Book Review

Let’s Get Strange

“Stranger Sins,” by Michaelbrent Collings (I Am Legion #4)

I was super excited for this book. Not only because Legion’s my favorite character of Mr. Collings’ (granted, I haven’t read ALL of his books–yet), but after the epilogue of Stranger Danger, I knew Legion was in serious trouble.

Series or Stand-Alone?

Do you need to read Strangers (#1), Stranger Still (#2), and Stranger Danger (#3)? (Amazon links)
The character backgrounds are explained enough that you can jump straight to this one. However, I’d highly recommend reading Stranger Still (#2 – which can stand alone) before jumping into Stranger Sins (#4), since the characters and events of book 2 are heavy players/influences of book 4.
Also, Stranger Still is such a fun horror, I recommend it anyway.
Here are my reviews for Stranger Still (#2) and Stranger Danger (#3).

What’s Happening?

To quickly summarize Legion’s character and what he’s done, here’s one of my favorite quotes:

Legion wears pain and terror like a well-worn coat, easily donned and doffed, useful and familiar, to the point that he has already relegated his wounds to the category of “discomforts to be ignored” in his mind, and will ignore them henceforth. He has battled entire gangs of white supremacists, Russian mafia kingpins, and corrupt cops. He has faced death countless times, and caused it even more often.
And yet never in his adult life does he remember feeling so ill-prepared or uncomfortable as he is in this moment, with this little girl staring at him with eyes full of hope and admiration.

Stranger Sins, by Michaelbrent Collings

So, there’s Legion who’s chaotic good (like Batman…if Batman hallucinated of his dead twin brothers), and he’s been caught unawares/abducted by Mother, who’s basically the queen of the criminal world with teams of people wrapped around her fingers. Legion makes a quick escape, but is severely injured and finds himself on the outskirts of Las Vegas (AKA: Sin City – hence the title, Stranger Sins).
Looking for a place to bandage himself (and maybe “teach” someone), he runs into a Pokémon-loving 9 year-old girl (currently named Lyra) and her mother (currently named Aubrey). “Aubrey” and “Lyra” have changed their names frequently while running from someone they call “the Wicked Witch” and “her flying monkeys.”
With Legion constantly on the verge of losing consciousness from blood-loss, he needs their help as much as they need his – especially when his insane father joins his crew of hallucinations.

Now that I reflect on it, one reason I enjoy this book and root for “Aubrey” is probably because she reminds me a lot of Pansy Finster (my main character of Don’t Date the Haunted). Like Pansy, “Aubrey” is a survivor who knows how to kick butt and is paranoid for good reasons. She’s also fiercely loyal, but has never been in love.

This book was particularly interesting to read directly after finishing King’s Dark Tidings: Dragons and Demons, by Kel Kade since Legion and Rezkin are comparable characters (chaotic good and raised without family love). In Stranger Sins and Dragons and Demons, these two insane fighters struggle to understand what it means to care about someone.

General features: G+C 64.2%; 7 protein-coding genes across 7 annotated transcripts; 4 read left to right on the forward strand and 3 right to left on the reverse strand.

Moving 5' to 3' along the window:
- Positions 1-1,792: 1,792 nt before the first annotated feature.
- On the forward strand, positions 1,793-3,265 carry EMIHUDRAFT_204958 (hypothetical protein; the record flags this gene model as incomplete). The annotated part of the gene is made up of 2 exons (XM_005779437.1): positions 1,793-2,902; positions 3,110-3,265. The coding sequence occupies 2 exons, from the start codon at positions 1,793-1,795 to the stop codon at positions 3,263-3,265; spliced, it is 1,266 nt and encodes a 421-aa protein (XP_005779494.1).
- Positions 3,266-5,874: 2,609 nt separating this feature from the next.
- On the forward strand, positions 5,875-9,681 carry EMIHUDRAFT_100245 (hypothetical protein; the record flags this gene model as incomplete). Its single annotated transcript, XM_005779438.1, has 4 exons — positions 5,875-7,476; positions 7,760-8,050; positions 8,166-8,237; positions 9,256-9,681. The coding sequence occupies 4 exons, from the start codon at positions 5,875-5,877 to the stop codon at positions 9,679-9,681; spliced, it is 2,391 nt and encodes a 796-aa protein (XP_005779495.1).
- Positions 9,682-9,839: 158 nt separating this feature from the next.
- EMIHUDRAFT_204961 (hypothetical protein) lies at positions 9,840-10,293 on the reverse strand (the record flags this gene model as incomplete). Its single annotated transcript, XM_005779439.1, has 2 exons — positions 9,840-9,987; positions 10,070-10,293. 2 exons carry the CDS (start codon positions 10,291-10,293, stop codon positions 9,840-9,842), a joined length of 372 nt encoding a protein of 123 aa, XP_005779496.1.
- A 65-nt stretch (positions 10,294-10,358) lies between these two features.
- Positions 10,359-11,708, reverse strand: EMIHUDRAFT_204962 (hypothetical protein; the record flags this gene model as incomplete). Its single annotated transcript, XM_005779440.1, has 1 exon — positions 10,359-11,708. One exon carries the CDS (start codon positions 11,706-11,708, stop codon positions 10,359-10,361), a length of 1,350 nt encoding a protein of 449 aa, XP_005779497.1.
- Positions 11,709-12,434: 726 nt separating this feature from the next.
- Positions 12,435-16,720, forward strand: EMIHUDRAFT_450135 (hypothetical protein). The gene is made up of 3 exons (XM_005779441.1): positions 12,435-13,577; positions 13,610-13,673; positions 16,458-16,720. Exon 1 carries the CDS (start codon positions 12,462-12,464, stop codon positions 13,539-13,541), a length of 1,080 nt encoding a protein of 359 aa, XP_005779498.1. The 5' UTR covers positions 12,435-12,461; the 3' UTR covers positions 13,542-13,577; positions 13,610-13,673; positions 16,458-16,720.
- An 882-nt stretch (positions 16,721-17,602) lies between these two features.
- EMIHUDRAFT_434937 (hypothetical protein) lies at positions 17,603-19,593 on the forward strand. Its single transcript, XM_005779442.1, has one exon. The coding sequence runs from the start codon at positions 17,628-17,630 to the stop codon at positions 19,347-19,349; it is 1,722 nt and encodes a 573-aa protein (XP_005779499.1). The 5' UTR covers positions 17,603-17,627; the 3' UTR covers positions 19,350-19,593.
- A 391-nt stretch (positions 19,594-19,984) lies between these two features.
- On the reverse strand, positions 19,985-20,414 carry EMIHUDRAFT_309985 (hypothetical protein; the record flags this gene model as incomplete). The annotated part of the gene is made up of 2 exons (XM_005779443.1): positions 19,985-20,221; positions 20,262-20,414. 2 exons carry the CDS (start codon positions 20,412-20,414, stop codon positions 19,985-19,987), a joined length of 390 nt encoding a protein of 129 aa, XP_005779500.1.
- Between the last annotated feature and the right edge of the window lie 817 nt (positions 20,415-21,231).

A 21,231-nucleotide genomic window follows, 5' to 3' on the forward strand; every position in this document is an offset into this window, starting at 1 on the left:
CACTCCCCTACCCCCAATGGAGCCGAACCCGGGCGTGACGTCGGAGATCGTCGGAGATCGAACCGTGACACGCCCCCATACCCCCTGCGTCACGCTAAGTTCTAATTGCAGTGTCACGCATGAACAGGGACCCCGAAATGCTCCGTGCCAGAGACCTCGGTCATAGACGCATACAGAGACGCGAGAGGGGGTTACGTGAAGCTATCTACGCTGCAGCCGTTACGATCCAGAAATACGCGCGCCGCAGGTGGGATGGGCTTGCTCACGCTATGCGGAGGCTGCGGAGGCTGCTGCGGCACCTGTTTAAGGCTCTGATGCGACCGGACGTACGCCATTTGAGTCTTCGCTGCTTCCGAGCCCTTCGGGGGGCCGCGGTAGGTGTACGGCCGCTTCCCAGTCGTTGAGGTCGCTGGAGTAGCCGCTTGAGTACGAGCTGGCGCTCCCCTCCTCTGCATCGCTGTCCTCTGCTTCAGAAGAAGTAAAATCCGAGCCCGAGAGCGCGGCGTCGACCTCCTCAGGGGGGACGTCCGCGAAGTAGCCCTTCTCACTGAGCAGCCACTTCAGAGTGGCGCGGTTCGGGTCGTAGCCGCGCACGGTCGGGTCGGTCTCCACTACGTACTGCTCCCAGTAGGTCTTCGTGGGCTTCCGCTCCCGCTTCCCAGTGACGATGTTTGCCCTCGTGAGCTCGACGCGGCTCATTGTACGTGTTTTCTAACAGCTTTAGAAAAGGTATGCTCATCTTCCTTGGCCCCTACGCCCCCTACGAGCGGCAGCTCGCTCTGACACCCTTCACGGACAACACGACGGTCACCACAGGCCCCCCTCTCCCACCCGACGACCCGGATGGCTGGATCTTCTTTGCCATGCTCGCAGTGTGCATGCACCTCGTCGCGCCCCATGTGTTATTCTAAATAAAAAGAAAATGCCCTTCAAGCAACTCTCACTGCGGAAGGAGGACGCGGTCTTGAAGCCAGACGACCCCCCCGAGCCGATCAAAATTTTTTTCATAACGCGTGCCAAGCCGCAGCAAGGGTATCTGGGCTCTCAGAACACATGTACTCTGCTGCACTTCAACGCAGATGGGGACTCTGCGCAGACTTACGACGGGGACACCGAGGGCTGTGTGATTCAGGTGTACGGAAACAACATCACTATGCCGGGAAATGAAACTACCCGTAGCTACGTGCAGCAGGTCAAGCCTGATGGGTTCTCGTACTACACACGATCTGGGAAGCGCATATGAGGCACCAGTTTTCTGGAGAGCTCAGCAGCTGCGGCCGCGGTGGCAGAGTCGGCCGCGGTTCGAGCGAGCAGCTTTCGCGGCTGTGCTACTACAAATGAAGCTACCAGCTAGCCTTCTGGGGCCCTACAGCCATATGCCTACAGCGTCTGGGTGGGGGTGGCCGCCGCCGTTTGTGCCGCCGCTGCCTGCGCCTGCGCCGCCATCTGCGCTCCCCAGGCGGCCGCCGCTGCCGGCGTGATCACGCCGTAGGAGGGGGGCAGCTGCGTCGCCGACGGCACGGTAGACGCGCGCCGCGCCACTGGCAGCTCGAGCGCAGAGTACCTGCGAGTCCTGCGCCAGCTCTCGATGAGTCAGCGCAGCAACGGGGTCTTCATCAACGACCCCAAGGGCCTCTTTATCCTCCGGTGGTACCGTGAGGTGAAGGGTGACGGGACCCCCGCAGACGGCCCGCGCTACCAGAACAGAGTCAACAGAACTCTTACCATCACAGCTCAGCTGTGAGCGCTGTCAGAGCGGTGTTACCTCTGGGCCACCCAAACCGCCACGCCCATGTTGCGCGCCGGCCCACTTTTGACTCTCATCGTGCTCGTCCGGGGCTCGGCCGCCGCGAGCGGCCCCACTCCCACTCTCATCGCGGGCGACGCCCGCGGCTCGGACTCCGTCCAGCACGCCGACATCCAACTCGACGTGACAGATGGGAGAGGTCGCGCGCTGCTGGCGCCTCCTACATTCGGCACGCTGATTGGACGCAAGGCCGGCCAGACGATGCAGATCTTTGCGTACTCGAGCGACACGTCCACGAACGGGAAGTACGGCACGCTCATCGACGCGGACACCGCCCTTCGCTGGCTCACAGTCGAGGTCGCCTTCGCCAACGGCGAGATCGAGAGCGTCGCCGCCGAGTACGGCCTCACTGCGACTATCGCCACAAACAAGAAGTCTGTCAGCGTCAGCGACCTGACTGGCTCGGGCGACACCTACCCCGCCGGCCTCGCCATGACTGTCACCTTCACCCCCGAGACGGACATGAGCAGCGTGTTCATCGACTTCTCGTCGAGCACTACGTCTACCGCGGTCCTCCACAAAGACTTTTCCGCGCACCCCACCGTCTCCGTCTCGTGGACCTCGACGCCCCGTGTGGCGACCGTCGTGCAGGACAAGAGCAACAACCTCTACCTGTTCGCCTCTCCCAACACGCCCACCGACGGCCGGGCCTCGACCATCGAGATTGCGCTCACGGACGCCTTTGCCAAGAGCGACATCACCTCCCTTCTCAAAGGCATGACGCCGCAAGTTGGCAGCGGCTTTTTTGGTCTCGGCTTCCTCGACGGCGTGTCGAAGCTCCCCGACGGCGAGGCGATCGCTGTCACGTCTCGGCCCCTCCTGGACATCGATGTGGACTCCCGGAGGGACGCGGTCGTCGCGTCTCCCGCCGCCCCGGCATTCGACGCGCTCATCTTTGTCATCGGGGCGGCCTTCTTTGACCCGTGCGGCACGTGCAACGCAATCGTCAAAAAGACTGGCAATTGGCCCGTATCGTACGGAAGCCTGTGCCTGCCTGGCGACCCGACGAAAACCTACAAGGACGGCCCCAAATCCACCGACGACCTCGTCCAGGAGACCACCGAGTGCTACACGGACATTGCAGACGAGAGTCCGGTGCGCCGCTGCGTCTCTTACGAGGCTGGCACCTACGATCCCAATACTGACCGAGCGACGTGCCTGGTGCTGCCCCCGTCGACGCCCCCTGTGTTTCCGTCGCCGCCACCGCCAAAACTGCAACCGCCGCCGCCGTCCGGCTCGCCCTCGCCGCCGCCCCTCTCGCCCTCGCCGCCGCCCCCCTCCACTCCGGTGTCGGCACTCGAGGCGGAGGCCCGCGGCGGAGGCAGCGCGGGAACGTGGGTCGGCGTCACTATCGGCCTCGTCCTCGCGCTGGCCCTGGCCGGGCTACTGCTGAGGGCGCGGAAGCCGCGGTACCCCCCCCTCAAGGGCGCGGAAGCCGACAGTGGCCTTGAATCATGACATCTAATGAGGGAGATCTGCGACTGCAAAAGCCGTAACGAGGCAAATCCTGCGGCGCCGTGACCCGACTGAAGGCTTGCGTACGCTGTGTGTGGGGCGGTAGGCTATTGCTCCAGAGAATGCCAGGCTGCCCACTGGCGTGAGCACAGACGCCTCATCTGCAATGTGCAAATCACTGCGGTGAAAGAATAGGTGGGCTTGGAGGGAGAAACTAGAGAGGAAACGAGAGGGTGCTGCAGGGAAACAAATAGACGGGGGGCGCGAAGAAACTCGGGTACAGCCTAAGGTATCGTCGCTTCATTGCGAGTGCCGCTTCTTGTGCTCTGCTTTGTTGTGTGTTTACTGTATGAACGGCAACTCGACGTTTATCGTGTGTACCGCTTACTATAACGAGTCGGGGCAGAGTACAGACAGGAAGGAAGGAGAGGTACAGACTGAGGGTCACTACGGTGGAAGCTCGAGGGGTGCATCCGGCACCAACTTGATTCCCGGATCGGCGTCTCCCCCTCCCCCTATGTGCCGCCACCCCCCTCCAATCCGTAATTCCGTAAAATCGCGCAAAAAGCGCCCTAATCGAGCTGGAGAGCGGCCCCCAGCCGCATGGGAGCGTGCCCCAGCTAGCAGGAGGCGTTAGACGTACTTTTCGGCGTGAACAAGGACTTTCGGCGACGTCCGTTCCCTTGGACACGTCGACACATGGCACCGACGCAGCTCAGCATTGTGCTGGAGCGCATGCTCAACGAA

Legion’s story is less romantic than Rezkin’s, but more focused on familial love as the concept of “true family” is themed.


This book begins with a warning, saying “it’s not for the faint of heart.” If you’ve read the other Legion books, then you know to expect gory violence/torture and creepy sexual innuendoes.
In Stranger Sins, however, the innuendoes are partnered with straight up grotesque sex scenes. They aren’t as step-by-step graphic as Danielewski’s House of Leaves, but on the level with Michaelbrent’s Malignant (where the book is focused on the horrors of sexual abuse).
If you’re sensitive to on-screen sex scenes, then SKIP the chapters from Betty and Everly-Jensen’s perspectives. You won’t miss much. Everything important discussed by them is later revealed (and intensified) during the perspectives of the other characters.

About the Ending (Spoiler Free!)

Because this book is meant to stand mostly on its own (like the previous books of the series), it wraps up almost all of its conflicts. I say “almost” because (similar to Stranger Danger, #3) the epilogue of Stranger Sins (#4) includes a scene of “Uh oh–what about THIS?”

So, yes, it settles most of its issues, but this isn’t a series finale. We haven’t seen the last of Legion. (Yes!)

Final Rating

really enjoyed the turn around of Legion being on the run and facing his father while learning the love of a family. Really. Considering every book in this series, Legion’s character seemed to grow the most in this one.

But (and this is a big grotesque BUTT) Everly-Jensen’s and Betty’s perspectives were a bit too much for me. Unlike Malignant (which I loved), I didn’t see the purpose of Betty and Everly-Jensen’s graphic scenes. They didn’t necessarily detract from the story, but I didn’t think they added anything either.
I will happily re-read Stranger Sins over and over for all of the other elements of story and characters worthy of 5-stars, but because of the unnecessary scenes, it comes down to ****4.2 stars****.

Rating: 4 out of 5.

UPDATE: Yep, I read through it again without Betty’s and Everly-Jensen’s perspectives and enjoyed all of it. Sure, you might be a tiny-bit confused on some small parts, but skipping their scenes brings the vulgarity down to par with the other I Am Legion books (including detailed violence/torture and creepy innuendoes, but within PG-13 range).

Also, for the first time ever, I wrote fan fiction. I like to imagine what happens next in stories, and these characters made it way too fun. Since it occurs after Stranger Sins, I’ll post my Legion fan fic separately to avoid any spoilers here.

One reply on “Let’s Get Strange”

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